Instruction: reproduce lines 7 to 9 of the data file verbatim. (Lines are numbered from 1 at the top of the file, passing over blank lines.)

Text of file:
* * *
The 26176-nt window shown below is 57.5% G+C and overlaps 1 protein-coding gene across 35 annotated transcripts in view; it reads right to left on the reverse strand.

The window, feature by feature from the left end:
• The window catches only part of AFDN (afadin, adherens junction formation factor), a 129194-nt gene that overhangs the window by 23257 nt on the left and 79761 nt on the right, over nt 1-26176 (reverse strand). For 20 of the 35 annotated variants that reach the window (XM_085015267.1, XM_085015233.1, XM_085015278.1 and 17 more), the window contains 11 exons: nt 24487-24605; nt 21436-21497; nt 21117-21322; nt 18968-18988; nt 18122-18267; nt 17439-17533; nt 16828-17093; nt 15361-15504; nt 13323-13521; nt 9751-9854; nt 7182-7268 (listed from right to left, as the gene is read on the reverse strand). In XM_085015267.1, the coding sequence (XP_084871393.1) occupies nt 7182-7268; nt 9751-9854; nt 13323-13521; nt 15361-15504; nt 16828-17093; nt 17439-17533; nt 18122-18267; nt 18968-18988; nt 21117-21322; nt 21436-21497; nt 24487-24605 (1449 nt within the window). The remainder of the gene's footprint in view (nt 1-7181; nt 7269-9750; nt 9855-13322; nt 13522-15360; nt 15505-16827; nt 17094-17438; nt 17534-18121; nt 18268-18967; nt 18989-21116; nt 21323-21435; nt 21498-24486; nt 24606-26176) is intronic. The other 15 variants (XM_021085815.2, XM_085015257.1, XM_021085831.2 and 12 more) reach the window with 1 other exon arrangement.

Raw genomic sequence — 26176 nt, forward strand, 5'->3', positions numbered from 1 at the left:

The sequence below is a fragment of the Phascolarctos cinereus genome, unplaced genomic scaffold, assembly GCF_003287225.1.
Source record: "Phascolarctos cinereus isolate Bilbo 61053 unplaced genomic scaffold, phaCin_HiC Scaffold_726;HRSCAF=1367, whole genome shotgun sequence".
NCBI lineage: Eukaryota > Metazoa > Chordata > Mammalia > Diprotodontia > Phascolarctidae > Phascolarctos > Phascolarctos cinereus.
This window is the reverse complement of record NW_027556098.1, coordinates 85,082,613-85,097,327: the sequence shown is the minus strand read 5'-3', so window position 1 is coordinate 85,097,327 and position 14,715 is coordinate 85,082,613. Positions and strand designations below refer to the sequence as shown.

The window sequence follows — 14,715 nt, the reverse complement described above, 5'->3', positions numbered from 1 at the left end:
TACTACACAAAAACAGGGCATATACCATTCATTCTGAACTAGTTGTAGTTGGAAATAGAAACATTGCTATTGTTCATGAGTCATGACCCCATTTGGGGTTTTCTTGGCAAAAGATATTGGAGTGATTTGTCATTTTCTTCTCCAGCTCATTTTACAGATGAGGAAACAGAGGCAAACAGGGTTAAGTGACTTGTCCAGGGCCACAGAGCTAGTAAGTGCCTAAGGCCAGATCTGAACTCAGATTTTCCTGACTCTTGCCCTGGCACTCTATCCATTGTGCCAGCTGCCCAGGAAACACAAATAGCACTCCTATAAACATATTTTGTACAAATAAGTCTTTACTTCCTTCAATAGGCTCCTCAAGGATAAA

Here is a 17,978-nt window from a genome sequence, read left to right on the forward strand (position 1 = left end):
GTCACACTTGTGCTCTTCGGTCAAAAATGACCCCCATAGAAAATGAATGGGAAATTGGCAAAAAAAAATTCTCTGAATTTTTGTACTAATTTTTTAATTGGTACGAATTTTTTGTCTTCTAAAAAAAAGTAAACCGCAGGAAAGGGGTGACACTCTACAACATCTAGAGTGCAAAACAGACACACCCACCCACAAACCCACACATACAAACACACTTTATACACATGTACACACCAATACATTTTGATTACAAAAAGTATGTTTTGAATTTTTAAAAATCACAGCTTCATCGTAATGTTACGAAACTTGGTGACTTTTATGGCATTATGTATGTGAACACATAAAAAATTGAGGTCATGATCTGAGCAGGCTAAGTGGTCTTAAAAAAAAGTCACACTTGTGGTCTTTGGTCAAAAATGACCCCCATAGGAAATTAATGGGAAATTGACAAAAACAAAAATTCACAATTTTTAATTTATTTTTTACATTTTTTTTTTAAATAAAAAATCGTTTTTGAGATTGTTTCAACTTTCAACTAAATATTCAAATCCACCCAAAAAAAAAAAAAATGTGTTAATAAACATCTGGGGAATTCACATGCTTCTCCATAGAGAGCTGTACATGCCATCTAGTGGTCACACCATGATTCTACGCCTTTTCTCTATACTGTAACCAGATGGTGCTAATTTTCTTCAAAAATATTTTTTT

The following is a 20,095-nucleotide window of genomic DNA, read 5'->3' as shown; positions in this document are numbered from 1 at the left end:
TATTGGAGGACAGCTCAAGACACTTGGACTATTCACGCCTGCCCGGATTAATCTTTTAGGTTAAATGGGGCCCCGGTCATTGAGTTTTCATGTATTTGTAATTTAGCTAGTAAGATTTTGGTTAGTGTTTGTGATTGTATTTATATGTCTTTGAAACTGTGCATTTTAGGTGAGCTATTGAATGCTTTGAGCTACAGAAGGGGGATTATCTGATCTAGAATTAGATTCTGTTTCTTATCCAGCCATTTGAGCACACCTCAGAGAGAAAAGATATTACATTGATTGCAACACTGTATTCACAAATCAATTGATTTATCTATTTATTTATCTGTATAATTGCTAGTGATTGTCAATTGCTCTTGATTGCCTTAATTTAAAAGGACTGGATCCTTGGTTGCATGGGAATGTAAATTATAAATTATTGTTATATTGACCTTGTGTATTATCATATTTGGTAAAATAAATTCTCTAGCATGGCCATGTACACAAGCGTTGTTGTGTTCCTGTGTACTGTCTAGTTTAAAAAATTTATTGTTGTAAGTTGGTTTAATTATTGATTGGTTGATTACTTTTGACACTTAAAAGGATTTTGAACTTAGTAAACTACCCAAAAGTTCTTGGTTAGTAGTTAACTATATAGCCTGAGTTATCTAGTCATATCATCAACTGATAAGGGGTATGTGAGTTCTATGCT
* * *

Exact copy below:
NCBI lineage: Eukaryota > Metazoa > Chordata > Mammalia > Diprotodontia > Phascolarctidae > Phascolarctos > Phascolarctos cinereus.
This window is the reverse complement of record NW_027556098.1, coordinates 85,082,613-85,097,327: the sequence shown is the minus strand read 5'-3', so window position 1 is coordinate 85,097,327 and position 14,715 is coordinate 85,082,613. Positions and strand designations below refer to the sequence as shown.

The window sequence follows — 14,715 nt, the reverse complement described above, 5'->3', positions numbered from 1 at the left end: